Friday, November 16, 2012

Leila Salisbury: Why University Presses Matter

The following is a guest post from UPM Director Leila Salisbury. To commemorate University Press Week, Salisbury shares her thoughts and feelings on the value of university presses.

Though thinking about technology and business strategy consumes much of our time as publishers in this age of ebooks and electronic content, I still believe that book publishing is in many ways more about art than science.

A book manuscript, like a movie, may be pitched to a publisher in the shorthand referencing of other bestselling projects: “This novel is the combination of Girl With the Dragon Tattoo meets Fifty Shades of Grey. It can’t miss.” Except, as any publisher knows all too well, it can. Good books, well-written books, books that appear to have exactly the right formula, a formula that has made a similar title incredibly successful, miss all the time. This is one of the hardest truths of writing and publishing. Of the more than 300,000 books published in the U.S. in a given year, very few of them will make their way into the hands of millions of people, or even several thousand people. This is especially true if you are a university press, publishers that often produce specialized scholarship, academic books with some appeal for a wider audience, or books about the press’s home state or region.

So why carry on, if the print book is dead as so many say, and if you may only be reaching several hundred people with a book that took years to research and write and many months to review, edit, design, and distribute in print and electronic form? How does the writer or scholar justify that time? How does the publisher justify the expense of all that goes into this process?

In my case, and in the case of my press, it is because I believe in the art, and I daresay even the occasional magic, of the book. That art of language and the ideas it can express and the experiences it has the power to evoke or recreate for the reader. Publishing is about the art of the relationship, the shared trust between author and editor to develop a book to its fullest potential. It is also about the faith in those relationships and what will come of them. The result may be a book whose argument and influence upends a scholarly discipline and the way a subject is taught and considered. Or it may be a book that connects a reader with the history and culture of his or her state, a book quoted by young people in a school paper or a book read aloud to a grandchild.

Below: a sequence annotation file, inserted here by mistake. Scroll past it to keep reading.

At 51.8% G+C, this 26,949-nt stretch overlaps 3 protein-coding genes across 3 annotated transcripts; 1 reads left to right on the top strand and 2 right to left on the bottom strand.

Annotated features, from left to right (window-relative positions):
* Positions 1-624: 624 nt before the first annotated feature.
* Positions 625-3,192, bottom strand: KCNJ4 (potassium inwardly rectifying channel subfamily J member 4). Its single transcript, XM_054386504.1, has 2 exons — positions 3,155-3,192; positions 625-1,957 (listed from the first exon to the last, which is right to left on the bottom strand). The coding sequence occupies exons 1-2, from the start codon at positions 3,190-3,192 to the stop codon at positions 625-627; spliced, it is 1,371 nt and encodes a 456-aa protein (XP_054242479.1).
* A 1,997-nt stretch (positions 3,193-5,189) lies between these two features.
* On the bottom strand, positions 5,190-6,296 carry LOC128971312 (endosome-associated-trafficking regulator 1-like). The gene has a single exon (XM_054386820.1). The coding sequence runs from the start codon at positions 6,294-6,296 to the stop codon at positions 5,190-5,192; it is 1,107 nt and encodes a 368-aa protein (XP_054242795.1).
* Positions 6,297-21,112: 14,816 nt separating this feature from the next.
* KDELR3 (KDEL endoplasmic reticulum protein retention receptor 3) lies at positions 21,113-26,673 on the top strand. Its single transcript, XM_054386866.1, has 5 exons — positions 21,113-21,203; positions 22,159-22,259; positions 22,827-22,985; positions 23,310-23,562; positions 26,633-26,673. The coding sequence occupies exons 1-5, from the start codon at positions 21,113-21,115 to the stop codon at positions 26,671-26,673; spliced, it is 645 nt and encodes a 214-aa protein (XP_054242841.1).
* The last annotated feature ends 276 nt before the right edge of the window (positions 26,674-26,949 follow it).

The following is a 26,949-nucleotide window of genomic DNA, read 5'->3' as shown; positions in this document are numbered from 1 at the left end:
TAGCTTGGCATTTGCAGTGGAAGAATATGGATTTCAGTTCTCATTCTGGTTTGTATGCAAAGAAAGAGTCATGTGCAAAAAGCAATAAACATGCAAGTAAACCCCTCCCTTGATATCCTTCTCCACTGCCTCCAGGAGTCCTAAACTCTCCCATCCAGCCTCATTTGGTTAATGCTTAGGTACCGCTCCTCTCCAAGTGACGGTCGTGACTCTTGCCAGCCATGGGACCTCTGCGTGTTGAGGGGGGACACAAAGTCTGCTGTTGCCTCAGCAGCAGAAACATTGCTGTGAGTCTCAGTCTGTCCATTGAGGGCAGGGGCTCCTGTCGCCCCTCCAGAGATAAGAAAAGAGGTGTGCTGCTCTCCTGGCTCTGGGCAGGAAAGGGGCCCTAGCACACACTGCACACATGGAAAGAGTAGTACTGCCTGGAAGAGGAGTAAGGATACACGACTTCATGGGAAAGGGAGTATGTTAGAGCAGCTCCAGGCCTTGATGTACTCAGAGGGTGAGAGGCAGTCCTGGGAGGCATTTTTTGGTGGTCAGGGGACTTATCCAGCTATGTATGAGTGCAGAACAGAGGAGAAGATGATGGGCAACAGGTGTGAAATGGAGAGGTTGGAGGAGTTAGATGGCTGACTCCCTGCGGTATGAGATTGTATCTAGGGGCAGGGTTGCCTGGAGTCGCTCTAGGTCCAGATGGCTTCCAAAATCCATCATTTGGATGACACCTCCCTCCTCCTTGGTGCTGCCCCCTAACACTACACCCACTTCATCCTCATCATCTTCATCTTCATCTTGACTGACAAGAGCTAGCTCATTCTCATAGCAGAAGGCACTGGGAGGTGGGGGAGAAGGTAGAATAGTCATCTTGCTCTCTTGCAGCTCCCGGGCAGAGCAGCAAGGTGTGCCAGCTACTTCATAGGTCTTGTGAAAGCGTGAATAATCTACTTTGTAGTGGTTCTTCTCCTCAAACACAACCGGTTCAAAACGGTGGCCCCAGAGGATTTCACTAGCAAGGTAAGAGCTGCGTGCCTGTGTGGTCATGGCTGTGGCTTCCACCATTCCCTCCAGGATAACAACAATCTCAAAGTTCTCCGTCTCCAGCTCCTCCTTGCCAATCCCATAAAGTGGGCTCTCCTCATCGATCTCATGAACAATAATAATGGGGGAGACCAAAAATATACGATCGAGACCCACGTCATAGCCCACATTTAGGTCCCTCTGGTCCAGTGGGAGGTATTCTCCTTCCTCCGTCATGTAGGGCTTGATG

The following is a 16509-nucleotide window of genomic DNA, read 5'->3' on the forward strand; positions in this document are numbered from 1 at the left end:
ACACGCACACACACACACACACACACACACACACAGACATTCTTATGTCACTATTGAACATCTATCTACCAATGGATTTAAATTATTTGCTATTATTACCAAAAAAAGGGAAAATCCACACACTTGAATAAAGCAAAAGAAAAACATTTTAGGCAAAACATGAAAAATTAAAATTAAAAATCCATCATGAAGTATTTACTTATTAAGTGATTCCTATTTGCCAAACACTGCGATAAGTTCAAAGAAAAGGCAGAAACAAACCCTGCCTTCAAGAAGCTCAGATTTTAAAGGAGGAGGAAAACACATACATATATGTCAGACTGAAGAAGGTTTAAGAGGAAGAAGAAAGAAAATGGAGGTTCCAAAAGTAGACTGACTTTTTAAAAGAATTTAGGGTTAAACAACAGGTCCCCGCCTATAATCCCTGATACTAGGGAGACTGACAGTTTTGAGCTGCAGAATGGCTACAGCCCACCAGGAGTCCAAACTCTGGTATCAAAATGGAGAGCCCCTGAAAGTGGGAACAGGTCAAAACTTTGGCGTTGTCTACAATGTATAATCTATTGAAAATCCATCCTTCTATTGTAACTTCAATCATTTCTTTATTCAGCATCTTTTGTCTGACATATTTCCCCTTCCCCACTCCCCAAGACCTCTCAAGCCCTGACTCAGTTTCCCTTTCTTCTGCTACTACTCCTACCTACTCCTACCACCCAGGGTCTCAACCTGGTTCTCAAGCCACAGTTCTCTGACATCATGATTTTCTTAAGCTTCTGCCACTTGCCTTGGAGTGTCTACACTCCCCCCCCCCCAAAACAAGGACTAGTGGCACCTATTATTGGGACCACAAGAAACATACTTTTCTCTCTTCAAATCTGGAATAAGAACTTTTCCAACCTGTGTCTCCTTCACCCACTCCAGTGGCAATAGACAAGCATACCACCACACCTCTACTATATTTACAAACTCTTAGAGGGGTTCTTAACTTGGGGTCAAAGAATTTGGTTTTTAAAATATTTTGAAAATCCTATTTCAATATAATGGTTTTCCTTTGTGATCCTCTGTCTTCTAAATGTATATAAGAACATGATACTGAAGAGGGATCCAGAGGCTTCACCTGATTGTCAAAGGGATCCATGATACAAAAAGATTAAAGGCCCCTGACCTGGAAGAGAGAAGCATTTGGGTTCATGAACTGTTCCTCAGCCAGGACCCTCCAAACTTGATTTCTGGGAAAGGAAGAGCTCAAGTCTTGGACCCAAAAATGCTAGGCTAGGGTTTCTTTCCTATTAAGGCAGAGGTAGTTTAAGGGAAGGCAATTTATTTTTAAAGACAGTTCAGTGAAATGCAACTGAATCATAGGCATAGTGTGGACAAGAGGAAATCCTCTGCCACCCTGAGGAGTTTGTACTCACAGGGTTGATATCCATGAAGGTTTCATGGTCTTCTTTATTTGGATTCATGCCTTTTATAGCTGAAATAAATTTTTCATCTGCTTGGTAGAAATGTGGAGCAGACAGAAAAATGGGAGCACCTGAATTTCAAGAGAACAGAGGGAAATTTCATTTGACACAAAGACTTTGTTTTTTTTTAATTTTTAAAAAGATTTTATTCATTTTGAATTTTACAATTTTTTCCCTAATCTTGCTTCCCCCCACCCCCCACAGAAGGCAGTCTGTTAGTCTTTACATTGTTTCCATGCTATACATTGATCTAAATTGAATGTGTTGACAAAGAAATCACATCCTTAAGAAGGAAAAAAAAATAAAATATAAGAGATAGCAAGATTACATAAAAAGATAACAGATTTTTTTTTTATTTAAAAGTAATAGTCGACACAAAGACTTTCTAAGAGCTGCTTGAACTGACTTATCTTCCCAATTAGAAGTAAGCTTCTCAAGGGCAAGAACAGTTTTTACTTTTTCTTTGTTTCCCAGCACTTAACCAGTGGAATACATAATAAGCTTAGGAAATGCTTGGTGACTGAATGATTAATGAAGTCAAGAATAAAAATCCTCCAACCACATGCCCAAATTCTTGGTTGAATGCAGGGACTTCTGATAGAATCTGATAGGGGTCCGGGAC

In developing a manuscript into a book, a publisher gives an idea a life, gives it a voice, and gives it wings to travel to places we may never expect and to people we will likely never meet. That is incredibly potent, this shared belief and joint endeavor of author and publisher. There have been a handful of times when I have felt that my work has changed an author’s life in a significant way. There was the author who received a new and more prestigious job based on reviews and the excitement about a book that gained wide academic and popular attention; the author whose biography was covered in most major print outlets and who received a high five-figure advance for her next book that allowed her to focus on her writing; the author who told me that the book I developed with her was the greatest thing she had ever done, with the possible exception of birthing her children.

Wilder Ways by Donald Jackson
Books almost always change an author’s life, but that rare magic happens when a book changes a reader’s life. We don’t often hear about these moments, but when we do, they are what make a publisher’s life work worthwhile. We forget, if just for a moment, the talk of digital asset management systems and editing costs and output file formats. In those moments, we remember the words, their art and their power—in short, the reason we entered into this business in the first place.

This all hit home for me recently when I received the following email from a university professor and one of our press’s authors:
A young Marine came to my office this afternoon. He’s just back from Afghanistan. He came by to tell me that my new book Wilder Ways kept him going when things got rough over there. His mother had sent him a copy. He only had two days before he had to report back to duty, but used his precious time to come see me. He stood at attention, reached out, shook my hand and said “Thank you, Sir.” I was moved to tears. The synergism between the University Press of Mississippi and an author like me created something that touched a young man's life when he needed that touch. We never suspected that something like this would result. Publishers and authors never really know what the real results will be when they come together in creative endeavors. We just move forward in shared faith. Thank you all for believing in me.

This is why I believe in the value of publishing. Take wing, books of mine, fly fast and fly far, and touch the world anew.

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